Published March 25. 2014 4:00AM
An attorney representing the family of a Norwich firefighter killed by an alleged drunken driver in 2012 says he has prepared a wrongful death lawsuit claiming negligence by the owners and operators of a Montville service station where he says the driver, Willis H. Goodale, was living and chronically impaired prior to causing the fatal crash.
Attorney Mark F. Griffin, representing members of the estate of Benjamin DeMond and others, claims Goodale was living out of his Jeep Cherokee at the rest area off Interstate 395 in Montville.
On the evening of March 9, 2012, police say Goodale pulled out of the service area and onto the highway into the path of DeMond's southbound Nissan Maxima in an attempt to reach a break in the center median to the other side of the highway.
DeMond, 33, was traveling with his two sons and tried unsuccessfully to avoid Goodale's Jeep Cherokee, crashing and veering into the northbound side of the highway through the emergency turnaround where his car was hit head-on by an oncoming vehicle driven by Andrew Crouch.
DeMond was killed. Crouch and DeMond's two young sons were seriously injured. Goodale's blood alcohol level was three times the legal limit of .08, according to the police report.
Through his own investigation, Griffin said he has learned that Goodale, for a period of two weeks prior to the accident, was "living, residing, loitering, sleeping and /or squatting in his Jeep Cherokee," in the parking lot adjacent to the Mobil Mart service station.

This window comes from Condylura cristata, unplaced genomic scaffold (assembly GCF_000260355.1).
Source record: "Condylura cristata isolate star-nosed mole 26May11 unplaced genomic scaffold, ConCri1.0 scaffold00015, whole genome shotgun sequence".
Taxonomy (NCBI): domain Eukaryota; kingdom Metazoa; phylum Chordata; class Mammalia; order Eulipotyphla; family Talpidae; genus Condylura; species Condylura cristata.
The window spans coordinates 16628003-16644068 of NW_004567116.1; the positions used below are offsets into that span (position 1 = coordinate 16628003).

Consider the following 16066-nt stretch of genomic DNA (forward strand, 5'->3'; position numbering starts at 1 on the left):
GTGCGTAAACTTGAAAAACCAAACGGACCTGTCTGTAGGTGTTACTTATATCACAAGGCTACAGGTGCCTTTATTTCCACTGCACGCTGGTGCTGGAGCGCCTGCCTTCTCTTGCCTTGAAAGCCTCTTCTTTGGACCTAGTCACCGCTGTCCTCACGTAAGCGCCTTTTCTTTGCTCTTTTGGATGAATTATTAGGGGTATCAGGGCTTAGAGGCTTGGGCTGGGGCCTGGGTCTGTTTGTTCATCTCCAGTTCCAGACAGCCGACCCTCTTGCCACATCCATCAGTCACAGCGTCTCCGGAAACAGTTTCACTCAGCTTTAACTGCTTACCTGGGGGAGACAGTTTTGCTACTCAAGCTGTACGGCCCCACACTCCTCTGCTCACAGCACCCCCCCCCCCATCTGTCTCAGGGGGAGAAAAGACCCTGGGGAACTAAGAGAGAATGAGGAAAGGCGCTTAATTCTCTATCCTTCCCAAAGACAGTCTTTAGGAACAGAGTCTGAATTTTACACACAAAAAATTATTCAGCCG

During that time, Griffin claims Goodale interacted with the employees there, used their bathroom and repeatedly entered the store to buy food, gas, hygiene products and on several occasions was allowed to charge his cellphone.
Griffin claims that the incidents were so frequent that employees either consented or were at least aware that Goodale was "chronically under the influence of alcohol or and/or drugs, impaired and/or intoxicated while he was operating a motor vehicle and failed to prevent, curtail, warn police authorities, warn the public, and/or failed to make any attempt to stop and/or curtail him," according to a portion of the lawsuit provided to The Day by Griffin.
"This all went on with the state police barracks across the street," Griffin said. "It's a tragedy. All it would have taken is one phone call to (police). The only place you can go out of that parking lot is back onto 395."
Griffin has filed suit on behalf of DeMond's parents; DeMond's ex-wife, Melissa Bartley; DeMond's two sons; and Andrew and Kathryn Crouch.
"Mr. Crouch was seriously injured and both he and one of (DeMond's) boys are still going through medical procedures," Griffin said.
The suit targets a host of companies, including Project Service, LLC, which has a contract with the state Department of Transportation to run numerous service stations, and O,R & L Facilities Services which Griffin said manages the station.
Griffin, a partner in the Watertown firm of D'Amico, Griffin and Pettinicchi, LLC., says the suit has been served on several of the defendants but yet to be documented in Waterbury Superior Court. The suit seeks an unspecified amount of damages.
Goodale, with a last known address in Groton, remains held in prison, charged with second-degree manslaughter with a motor vehicle and three counts of second-degree assault among other charges. His case is pending.